The current complex relationship between Amman and Riyadh is stirring unverified rumors in Jordanian media, such as chatter about Saudi Crown Prince Mohammed bin Salman encouraging a rebellion inside the Hashemite monarchy or overstating the deportation statistics of Jordanian expatriates working in Saudi Arabia. There also have been underlying tensions recently between the two countries, with a public spat1 between the Saudi ambassador and Jordanian parliamentarians as well as the detention and release by Saudi authorities of Palestinian-Jordanian billionaire Sabih al-Masri.
During King Salman’s visit to Amman in March 2017, a $3 billion joint investment fund for Jordan was set up; however, none of the investments have materialized yet. It is not yet clear if the delay is due to domestic Saudi reasons or the current state of bilateral relations.
In two crucial instances for Saudi foreign policy, Riyadh believes Amman was reluctant to join forces. During the crisis between Saudi Arabia and Qatar last June, Jordan was not part of the Saudi-led embargo and opted instead to just reduce its diplomatic representation in Doha. In January 2016, when Iranian protesters attacked Saudi missions in Iran, Amman did not sever ties with Tehran but recalled its ambassador.
Jordan’s economic dependence on the GCC led some prominent Jordanian commentators to suggest2 that Amman should emulate the United Arab Emirates’ model of not allowing the political rivalry with Iran to stand in the way of high-level bilateral trade. Iran’s ambassador to Jordan, Mojtaba Ferdosipour, publicly encouraged Jordanian authorities to renew economic cooperation and explained its benefits by arguing that “the Iranian market consists of 80 million people, while the Jordanian market is comprised of about 9 million people.” While Jordan’s lower house speaker, Atef Tarawneh, met last month with Iran’s ambassador to Amman, the Jordanian government will most likely be more cautious in engaging the Iranian regime to avoid further escalation in relations with Washington and Riyadh.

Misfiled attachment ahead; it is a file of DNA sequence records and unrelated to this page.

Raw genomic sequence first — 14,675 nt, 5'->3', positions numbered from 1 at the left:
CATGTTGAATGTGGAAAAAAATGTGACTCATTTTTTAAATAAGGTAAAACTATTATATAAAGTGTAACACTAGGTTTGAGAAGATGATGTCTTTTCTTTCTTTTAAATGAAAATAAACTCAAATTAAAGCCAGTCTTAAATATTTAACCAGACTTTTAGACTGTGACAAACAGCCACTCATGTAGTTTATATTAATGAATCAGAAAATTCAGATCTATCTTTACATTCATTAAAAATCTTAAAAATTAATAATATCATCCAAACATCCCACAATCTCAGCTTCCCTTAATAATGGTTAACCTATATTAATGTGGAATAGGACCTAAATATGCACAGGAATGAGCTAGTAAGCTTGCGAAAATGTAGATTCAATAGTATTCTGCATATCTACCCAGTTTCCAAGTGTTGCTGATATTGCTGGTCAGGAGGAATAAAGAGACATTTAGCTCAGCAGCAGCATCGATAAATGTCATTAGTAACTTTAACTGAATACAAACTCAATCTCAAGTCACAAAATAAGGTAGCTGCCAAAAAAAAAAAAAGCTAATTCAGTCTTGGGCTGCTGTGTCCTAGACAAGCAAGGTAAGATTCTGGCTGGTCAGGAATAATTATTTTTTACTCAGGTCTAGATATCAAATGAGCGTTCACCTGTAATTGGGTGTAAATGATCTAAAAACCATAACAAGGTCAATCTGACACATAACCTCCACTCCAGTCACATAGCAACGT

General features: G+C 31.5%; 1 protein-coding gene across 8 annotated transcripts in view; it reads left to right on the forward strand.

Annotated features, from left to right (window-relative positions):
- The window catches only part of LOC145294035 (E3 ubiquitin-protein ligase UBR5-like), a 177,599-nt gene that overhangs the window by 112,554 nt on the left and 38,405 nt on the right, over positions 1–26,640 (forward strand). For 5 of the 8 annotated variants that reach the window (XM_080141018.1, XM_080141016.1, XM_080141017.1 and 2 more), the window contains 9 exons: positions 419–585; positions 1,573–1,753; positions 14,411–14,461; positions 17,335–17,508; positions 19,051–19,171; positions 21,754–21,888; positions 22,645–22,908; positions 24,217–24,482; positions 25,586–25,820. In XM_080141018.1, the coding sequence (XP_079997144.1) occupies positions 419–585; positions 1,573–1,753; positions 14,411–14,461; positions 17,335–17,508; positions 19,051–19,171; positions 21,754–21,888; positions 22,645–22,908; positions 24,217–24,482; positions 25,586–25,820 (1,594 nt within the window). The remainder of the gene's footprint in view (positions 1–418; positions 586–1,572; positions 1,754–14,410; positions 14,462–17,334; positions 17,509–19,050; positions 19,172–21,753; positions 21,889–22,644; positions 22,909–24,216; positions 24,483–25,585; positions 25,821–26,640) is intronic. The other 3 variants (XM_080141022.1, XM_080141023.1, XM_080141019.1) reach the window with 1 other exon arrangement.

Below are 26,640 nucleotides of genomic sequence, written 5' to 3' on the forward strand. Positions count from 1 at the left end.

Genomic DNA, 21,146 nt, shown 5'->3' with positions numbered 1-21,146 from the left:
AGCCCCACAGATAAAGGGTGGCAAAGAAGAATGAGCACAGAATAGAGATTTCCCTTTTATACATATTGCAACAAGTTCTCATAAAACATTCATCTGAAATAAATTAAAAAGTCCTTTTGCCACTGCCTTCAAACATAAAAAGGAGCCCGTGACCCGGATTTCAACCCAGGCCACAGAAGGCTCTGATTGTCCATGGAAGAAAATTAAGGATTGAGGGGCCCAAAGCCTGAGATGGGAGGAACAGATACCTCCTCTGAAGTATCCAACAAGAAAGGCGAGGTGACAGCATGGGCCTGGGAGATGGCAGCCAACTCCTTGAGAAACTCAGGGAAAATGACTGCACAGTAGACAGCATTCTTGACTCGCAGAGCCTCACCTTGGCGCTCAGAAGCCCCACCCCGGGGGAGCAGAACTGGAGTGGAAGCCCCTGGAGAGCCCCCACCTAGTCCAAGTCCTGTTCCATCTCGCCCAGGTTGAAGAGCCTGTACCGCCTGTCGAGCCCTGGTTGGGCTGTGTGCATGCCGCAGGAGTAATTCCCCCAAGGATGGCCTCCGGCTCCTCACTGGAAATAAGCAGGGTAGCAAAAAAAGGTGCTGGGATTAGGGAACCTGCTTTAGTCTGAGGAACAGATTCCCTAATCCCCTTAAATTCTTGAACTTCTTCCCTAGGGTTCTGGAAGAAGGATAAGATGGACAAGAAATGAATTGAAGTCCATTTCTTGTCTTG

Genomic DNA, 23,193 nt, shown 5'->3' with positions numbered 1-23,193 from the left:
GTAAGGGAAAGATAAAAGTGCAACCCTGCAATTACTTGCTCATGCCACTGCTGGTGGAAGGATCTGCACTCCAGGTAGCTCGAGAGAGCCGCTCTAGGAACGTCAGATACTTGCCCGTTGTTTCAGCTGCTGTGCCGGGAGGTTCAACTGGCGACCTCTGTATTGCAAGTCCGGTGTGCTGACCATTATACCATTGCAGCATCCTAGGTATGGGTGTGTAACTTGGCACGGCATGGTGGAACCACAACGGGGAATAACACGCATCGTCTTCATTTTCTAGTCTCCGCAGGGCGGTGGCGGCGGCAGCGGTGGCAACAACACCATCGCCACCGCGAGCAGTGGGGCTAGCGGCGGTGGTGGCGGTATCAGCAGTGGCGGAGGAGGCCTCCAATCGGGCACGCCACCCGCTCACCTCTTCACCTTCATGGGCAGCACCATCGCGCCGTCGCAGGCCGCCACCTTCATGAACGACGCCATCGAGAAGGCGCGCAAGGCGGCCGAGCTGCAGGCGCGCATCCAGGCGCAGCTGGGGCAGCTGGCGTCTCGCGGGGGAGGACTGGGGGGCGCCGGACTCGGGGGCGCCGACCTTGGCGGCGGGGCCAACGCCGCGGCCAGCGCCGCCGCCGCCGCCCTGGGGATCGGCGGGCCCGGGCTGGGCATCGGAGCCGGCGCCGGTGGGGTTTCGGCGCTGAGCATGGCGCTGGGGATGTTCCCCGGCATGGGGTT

Amman’s Estrangement with Washington and Its Allies
It is not the first time, nor probably the last, that Jordan finds its national interests simultaneously unaligned with both the United States and Saudi Arabia. In 1990 and 2003, Amman did not endorse the US military solution against Iraq. After Saddam Hussein invaded Kuwait in 1990, King Hussein was alienated by the United States and its Gulf allies until Jordan signed a peace treaty with Israel in 1994. During the US invasion of Kuwait in 2003, King Abdullah drew on the lessons of his father. While publicly opposing the invasion, he allowed US Patriot batteries to be stationed along the Iraqi border but did not allow American troops to launch an invasion from Jordanian territory.